Mavic Crossmax SLR 29″er Wheels: First Impressions- by Grannygear
A geared 29″er hardtail is basically a fast machine, and in the right configuration, like this XC biased build using an old Giant XTC frame and some tasty SRAM XX parts, it can be a really fast machine. With an endurance race on the docket for the summer, I was looking for something that would be efficient over a relatively smooth course with lots of climbing at altitude. So out of mothballs came the Giant frame and out of the parts boxes came the XX stuff. And right about then the Mavic Crossmax SLR wheels showed up, which we highlighted here in the OOB post. They seemed like perfect wheels for this bike and they will likely live here through the spring training rides and up through the race event.
I typically run a pretty trail oriented tire, but this time I went with some rubber that was a bit more in line with a faster application like this one. The Vredestein Black Panther XTRAC (rear) and XTREME (front) 2.2 tires mounted on the Mavic rims with ease, inflated with even less effort, and held air like a rubber vault, barely losing a few PSI as the bike sat for a bit, waiting for some parts to complete the build. The 2.2 tires are a bit anemic in volume, not helped at all by the narrow rim, but that is fine for this bike. I have to think that the sealed rim bed of the Mavic rim and the good UST match of the rim and tires was a good part of the air sealing success. All rims for MTBs should be a sealed rim bed. All of them. Kudos to Mavic.
The first ride was a 40 mile training loop with several hard climbs, some on paved secondary roads, and some on dirt. I broke a rule of mine in that I did not ‘burn in’ the bike before the ride except for a spin in front of my house. I ended up with a new chain that did not like the used cassette and would skip in the 36T alu cog on the XX gear set. All the steel cogs were happy, but it meant I had no granny gear, and since I had an XX crank, I already had a 26T granny ring, hardly a low gear at best and now I had even less than that. Well this is just dandy.
But the light hard tail rolling on those Mavic Crossmax SLRs got me over the climbs with energy to spare. “Cheap 29″ers suck!” was a statement given to me by an engineer of a large bike company. We were talking about wheels and tires and the reason he said that was tied to wheel weight on a cheap bike. Cheap wheels and tires are heavy and dead feeling, and often as not, all while still being flexy. 29″ ones just make that worse. These wheels are not any of that. The response is muy rapido and they spin up right now, even with the less than fully racy Vredestein tires.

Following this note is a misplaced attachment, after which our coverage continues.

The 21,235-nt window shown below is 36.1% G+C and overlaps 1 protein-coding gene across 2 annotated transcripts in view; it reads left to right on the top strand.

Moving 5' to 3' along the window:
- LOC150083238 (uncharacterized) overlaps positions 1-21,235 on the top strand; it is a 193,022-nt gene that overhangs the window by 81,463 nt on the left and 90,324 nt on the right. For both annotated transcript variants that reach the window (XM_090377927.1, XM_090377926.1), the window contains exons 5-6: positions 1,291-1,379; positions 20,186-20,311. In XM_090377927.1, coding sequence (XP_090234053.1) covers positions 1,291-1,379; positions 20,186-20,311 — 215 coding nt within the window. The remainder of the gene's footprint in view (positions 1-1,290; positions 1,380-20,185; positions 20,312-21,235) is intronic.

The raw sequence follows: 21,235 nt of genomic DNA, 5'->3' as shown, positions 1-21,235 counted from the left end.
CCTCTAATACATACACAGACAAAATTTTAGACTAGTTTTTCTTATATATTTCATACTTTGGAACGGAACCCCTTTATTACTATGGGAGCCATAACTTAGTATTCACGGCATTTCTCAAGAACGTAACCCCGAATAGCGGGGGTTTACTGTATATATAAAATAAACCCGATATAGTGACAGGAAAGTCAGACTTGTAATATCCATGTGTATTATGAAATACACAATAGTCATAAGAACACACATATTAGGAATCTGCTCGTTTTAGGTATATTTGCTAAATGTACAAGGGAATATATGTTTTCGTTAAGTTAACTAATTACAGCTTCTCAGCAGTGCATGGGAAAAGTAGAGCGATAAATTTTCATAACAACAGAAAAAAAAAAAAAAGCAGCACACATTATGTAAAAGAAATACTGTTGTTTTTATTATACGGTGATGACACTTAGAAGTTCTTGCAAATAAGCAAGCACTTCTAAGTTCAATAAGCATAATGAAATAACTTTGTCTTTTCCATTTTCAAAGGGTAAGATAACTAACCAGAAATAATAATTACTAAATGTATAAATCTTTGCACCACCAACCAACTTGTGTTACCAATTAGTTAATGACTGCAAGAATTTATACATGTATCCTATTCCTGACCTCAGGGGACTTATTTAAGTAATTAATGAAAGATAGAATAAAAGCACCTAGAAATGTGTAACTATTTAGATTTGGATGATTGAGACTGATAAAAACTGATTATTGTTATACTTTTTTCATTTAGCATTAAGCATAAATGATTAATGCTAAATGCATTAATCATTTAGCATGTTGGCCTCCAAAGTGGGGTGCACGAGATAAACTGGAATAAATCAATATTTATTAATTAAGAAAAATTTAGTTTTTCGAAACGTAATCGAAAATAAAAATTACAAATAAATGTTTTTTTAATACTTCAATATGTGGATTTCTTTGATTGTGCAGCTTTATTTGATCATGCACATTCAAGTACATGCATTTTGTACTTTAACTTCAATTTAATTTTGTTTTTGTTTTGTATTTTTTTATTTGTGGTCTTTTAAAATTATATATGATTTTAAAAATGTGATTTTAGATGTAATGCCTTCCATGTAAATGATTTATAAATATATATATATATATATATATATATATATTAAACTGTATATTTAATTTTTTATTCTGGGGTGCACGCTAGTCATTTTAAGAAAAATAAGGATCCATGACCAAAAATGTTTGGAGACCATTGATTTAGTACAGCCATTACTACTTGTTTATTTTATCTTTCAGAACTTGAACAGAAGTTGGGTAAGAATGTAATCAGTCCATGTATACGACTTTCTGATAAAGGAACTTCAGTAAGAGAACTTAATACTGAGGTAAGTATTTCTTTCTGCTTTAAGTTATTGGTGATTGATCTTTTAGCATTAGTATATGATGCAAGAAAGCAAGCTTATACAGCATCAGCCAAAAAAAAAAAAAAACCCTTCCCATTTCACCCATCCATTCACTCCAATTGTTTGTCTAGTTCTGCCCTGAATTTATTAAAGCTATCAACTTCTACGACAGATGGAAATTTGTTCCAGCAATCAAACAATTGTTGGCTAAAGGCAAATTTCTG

On the backyard trails, I put in a few more hours on the wheels and I have to say that one word kept coming to my mind: Direct. These wheels feel absolutely direct, both in steering, acceleration, and ride quality. I can’t feel any hint of directional challenges with these Crossmax SLRs. They just go where I point them.
Now I have heard many people talk about how a wheel rides, whether it can be smooth or harsh, and have even discussed this with wheel makers and there seems to be a disagreement about the validity of all this. No wheel can really deflect vertically enough to actually be felt as far as I can see, but can they be compliant in a good way or be more ‘alive’ feeling like, oh, say… like a steel frame as compared to an oversize aluminum frame (generalities, I know)? That could be. Adding to this conundrum is the fact that it is hard to separate the wheel from the smaller volume tire and the hardtail nature of the bike. But….if I were to bet on it, I would say these are ‘stiff riding’ wheels, whatever that means. But remember, compliance is flex. And just how much is good or not good is a bag of worms.
All that said, I have no real complaints so far. These are high end race wheels. I would expect them to be rock solid and to give me great energy transfer…I do not expect coddling. And that, so far, is just what I am getting out of them. The engagement is decently fast too, and the ITS4 free hub is nicely quiet but sounds expensive, like a high end fishing reel. Setting them up with the proper end caps (supplied with the wheels) for 15 through axle or 9mm was eezy-peezy. I wish they were wider internally, rim wise that is. It would only make them better wheels in my opinion. Mavic will have to respond to this tidal flow of wider rims across the board. Even my road bike wheels are nearly this wide. Things change.
The riding will continue and we will hang on to these into the summer and report back.
Note: Mavic provided the items for this test/review at no charge to Twenty Nine Inches. We are not being bribed nor paid for this review. We will strive to be honest with our thoughts and opinions throughout.